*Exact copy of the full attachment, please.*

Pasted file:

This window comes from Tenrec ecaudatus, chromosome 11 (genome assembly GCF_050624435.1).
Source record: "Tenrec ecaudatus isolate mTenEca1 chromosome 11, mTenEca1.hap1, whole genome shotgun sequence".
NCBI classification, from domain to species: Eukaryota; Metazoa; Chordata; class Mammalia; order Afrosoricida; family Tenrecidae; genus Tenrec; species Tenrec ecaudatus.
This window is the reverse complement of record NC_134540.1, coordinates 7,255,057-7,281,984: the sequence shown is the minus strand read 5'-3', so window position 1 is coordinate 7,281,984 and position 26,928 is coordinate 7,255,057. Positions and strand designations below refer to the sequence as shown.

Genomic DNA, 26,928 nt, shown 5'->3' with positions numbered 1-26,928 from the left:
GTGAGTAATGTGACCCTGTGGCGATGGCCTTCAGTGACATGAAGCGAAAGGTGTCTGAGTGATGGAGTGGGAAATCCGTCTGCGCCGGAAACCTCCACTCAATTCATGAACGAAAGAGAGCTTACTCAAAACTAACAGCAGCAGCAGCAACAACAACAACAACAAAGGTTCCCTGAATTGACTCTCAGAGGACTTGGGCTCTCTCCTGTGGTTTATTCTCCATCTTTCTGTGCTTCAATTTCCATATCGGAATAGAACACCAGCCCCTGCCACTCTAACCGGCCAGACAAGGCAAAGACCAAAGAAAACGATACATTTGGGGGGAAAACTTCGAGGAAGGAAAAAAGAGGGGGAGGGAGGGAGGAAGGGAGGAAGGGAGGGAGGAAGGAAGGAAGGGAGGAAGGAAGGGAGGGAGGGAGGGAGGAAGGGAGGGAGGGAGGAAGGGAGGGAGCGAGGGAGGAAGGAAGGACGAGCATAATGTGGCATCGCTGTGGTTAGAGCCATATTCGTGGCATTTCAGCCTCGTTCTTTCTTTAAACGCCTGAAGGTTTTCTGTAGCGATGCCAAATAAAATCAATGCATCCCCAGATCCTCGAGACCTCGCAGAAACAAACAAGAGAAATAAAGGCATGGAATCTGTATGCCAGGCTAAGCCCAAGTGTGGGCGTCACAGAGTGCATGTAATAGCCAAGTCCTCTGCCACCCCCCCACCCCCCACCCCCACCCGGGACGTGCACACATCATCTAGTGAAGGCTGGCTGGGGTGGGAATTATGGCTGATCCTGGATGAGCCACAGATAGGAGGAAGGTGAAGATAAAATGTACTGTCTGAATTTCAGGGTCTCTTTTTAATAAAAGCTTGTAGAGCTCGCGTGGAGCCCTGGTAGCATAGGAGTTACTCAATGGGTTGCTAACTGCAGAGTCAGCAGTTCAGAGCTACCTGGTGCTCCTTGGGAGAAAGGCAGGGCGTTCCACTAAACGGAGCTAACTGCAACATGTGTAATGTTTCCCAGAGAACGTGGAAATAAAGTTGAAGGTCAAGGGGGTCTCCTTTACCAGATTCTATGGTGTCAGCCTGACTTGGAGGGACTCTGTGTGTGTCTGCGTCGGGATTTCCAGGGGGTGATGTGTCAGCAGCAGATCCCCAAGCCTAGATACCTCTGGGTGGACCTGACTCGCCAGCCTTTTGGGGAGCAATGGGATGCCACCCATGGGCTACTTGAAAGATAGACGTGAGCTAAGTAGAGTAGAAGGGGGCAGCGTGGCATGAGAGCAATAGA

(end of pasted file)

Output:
This window comes from Tenrec ecaudatus, chromosome 11 (genome assembly GCF_050624435.1).
Source record: "Tenrec ecaudatus isolate mTenEca1 chromosome 11, mTenEca1.hap1, whole genome shotgun sequence".
NCBI classification, from domain to species: Eukaryota; Metazoa; Chordata; class Mammalia; order Afrosoricida; family Tenrecidae; genus Tenrec; species Tenrec ecaudatus.
This window is the reverse complement of record NC_134540.1, coordinates 7,255,057-7,281,984: the sequence shown is the minus strand read 5'-3', so window position 1 is coordinate 7,281,984 and position 26,928 is coordinate 7,255,057. Positions and strand designations below refer to the sequence as shown.

Genomic DNA, 26,928 nt, shown 5'->3' with positions numbered 1-26,928 from the left:
GTGAGTAATGTGACCCTGTGGCGATGGCCTTCAGTGACATGAAGCGAAAGGTGTCTGAGTGATGGAGTGGGAAATCCGTCTGCGCCGGAAACCTCCACTCAATTCATGAACGAAAGAGAGCTTACTCAAAACTAACAGCAGCAGCAGCAACAACAACAACAACAAAGGTTCCCTGAATTGACTCTCAGAGGACTTGGGCTCTCTCCTGTGGTTTATTCTCCATCTTTCTGTGCTTCAATTTCCATATCGGAATAGAACACCAGCCCCTGCCACTCTAACCGGCCAGACAAGGCAAAGACCAAAGAAAACGATACATTTGGGGGGAAAACTTCGAGGAAGGAAAAAAGAGGGGGAGGGAGGGAGGAAGGGAGGAAGGGAGGGAGGAAGGAAGGAAGGGAGGAAGGAAGGGAGGGAGGGAGGGAGGAAGGGAGGGAGGGAGGAAGGGAGGGAGCGAGGGAGGAAGGAAGGACGAGCATAATGTGGCATCGCTGTGGTTAGAGCCATATTCGTGGCATTTCAGCCTCGTTCTTTCTTTAAACGCCTGAAGGTTTTCTGTAGCGATGCCAAATAAAATCAATGCATCCCCAGATCCTCGAGACCTCGCAGAAACAAACAAGAGAAATAAAGGCATGGAATCTGTATGCCAGGCTAAGCCCAAGTGTGGGCGTCACAGAGTGCATGTAATAGCCAAGTCCTCTGCCACCCCCCCACCCCCCACCCCCACCCGGGACGTGCACACATCATCTAGTGAAGGCTGGCTGGGGTGGGAATTATGGCTGATCCTGGATGAGCCACAGATAGGAGGAAGGTGAAGATAAAATGTACTGTCTGAATTTCAGGGTCTCTTTTTAATAAAAGCTTGTAGAGCTCGCGTGGAGCCCTGGTAGCATAGGAGTTACTCAATGGGTTGCTAACTGCAGAGTCAGCAGTTCAGAGCTACCTGGTGCTCCTTGGGAGAAAGGCAGGGCGTTCCACTAAACGGAGCTAACTGCAACATGTGTAATGTTTCCCAGAGAACGTGGAAATAAAGTTGAAGGTCAAGGGGGTCTCCTTTACCAGATTCTATGGTGTCAGCCTGACTTGGAGGGACTCTGTGTGTGTCTGCGTCGGGATTTCCAGGGGGTGATGTGTCAGCAGCAGATCCCCAAGCCTAGATACCTCTGGGTGGACCTGACTCGCCAGCCTTTTGGGGAGCAATGGGATGCCACCCATGGGCTACTTGAAAGATAGACGTGAGCTAAGTAGAGTAGAAGGGGGCAGCGTGGCATGAGAGCAATAGA